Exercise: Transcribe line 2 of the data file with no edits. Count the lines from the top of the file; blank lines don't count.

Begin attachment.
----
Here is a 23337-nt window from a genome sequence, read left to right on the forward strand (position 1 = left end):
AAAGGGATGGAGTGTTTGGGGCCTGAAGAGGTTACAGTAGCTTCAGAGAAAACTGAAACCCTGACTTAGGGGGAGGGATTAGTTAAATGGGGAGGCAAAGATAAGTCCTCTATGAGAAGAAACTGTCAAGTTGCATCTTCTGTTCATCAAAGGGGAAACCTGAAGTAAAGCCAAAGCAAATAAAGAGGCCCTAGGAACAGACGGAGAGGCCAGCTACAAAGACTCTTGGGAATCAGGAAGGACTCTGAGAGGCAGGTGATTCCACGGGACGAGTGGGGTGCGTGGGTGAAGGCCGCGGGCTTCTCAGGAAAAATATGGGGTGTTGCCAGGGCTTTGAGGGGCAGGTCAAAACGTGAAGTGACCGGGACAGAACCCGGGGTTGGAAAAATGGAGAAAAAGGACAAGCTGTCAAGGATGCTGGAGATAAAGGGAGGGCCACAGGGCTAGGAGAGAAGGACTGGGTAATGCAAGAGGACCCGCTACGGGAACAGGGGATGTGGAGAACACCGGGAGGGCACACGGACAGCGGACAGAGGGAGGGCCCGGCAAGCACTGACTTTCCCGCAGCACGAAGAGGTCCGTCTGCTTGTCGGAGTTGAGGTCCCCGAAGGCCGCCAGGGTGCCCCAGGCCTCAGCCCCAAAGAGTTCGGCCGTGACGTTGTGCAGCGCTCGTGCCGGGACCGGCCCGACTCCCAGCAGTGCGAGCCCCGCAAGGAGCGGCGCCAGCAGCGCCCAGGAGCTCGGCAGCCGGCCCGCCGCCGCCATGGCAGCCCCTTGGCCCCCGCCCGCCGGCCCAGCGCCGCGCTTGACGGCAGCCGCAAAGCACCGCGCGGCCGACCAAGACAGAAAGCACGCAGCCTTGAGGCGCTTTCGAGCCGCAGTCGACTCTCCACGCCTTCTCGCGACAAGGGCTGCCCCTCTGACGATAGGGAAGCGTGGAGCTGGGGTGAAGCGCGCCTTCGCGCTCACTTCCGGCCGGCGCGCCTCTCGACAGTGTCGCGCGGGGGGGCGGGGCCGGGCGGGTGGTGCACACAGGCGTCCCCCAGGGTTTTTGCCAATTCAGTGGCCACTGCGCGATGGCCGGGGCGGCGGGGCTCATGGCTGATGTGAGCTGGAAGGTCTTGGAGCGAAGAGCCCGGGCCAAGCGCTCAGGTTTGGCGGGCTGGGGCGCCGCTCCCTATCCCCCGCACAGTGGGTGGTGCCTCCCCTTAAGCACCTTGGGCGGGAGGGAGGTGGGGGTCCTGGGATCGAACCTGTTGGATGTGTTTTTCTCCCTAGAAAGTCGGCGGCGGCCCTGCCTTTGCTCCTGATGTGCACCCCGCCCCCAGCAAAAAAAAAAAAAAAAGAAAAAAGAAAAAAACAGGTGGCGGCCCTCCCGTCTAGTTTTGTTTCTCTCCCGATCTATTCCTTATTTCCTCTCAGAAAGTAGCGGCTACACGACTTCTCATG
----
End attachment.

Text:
AAAGGGATGGAGTGTTTGGGGCCTGAAGAGGTTACAGTAGCTTCAGAGAAAACTGAAACCCTGACTTAGGGGGAGGGATTAGTTAAATGGGGAGGCAAAGATAAGTCCTCTATGAGAAGAAACTGTCAAGTTGCATCTTCTGTTCATCAAAGGGGAAACCTGAAGTAAAGCCAAAGCAAATAAAGAGGCCCTAGGAACAGACGGAGAGGCCAGCTACAAAGACTCTTGGGAATCAGGAAGGACTCTGAGAGGCAGGTGATTCCACGGGACGAGTGGGGTGCGTGGGTGAAGGCCGCGGGCTTCTCAGGAAAAATATGGGGTGTTGCCAGGGCTTTGAGGGGCAGGTCAAAACGTGAAGTGACCGGGACAGAACCCGGGGTTGGAAAAATGGAGAAAAAGGACAAGCTGTCAAGGATGCTGGAGATAAAGGGAGGGCCACAGGGCTAGGAGAGAAGGACTGGGTAATGCAAGAGGACCCGCTACGGGAACAGGGGATGTGGAGAACACCGGGAGGGCACACGGACAGCGGACAGAGGGAGGGCCCGGCAAGCACTGACTTTCCCGCAGCACGAAGAGGTCCGTCTGCTTGTCGGAGTTGAGGTCCCCGAAGGCCGCCAGGGTGCCCCAGGCCTCAGCCCCAAAGAGTTCGGCCGTGACGTTGTGCAGCGCTCGTGCCGGGACCGGCCCGACTCCCAGCAGTGCGAGCCCCGCAAGGAGCGGCGCCAGCAGCGCCCAGGAGCTCGGCAGCCGGCCCGCCGCCGCCATGGCAGCCCCTTGGCCCCCGCCCGCCGGCCCAGCGCCGCGCTTGACGGCAGCCGCAAAGCACCGCGCGGCCGACCAAGACAGAAAGCACGCAGCCTTGAGGCGCTTTCGAGCCGCAGTCGACTCTCCACGCCTTCTCGCGACAAGGGCTGCCCCTCTGACGATAGGGAAGCGTGGAGCTGGGGTGAAGCGCGCCTTCGCGCTCACTTCCGGCCGGCGCGCCTCTCGACAGTGTCGCGCGGGGGGGCGGGGCCGGGCGGGTGGTGCACACAGGCGTCCCCCAGGGTTTTTGCCAATTCAGTGGCCACTGCGCGATGGCCGGGGCGGCGGGGCTCATGGCTGATGTGAGCTGGAAGGTCTTGGAGCGAAGAGCCCGGGCCAAGCGCTCAGGTTTGGCGGGCTGGGGCGCCGCTCCCTATCCCCCGCACAGTGGGTGGTGCCTCCCCTTAAGCACCTTGGGCGGGAGGGAGGTGGGGGTCCTGGGATCGAACCTGTTGGATGTGTTTTTCTCCCTAGAAAGTCGGCGGCGGCCCTGCCTTTGCTCCTGATGTGCACCCCGCCCCCAGCAAAAAAAAAAAAAAAAGAAAAAAGAAAAAAACAGGTGGCGGCCCTCCCGTCTAGTTTTGTTTCTCTCCCGATCTATTCCTTATTTCCTCTCAGAAAGTAGCGGCTACACGACTTCTCATG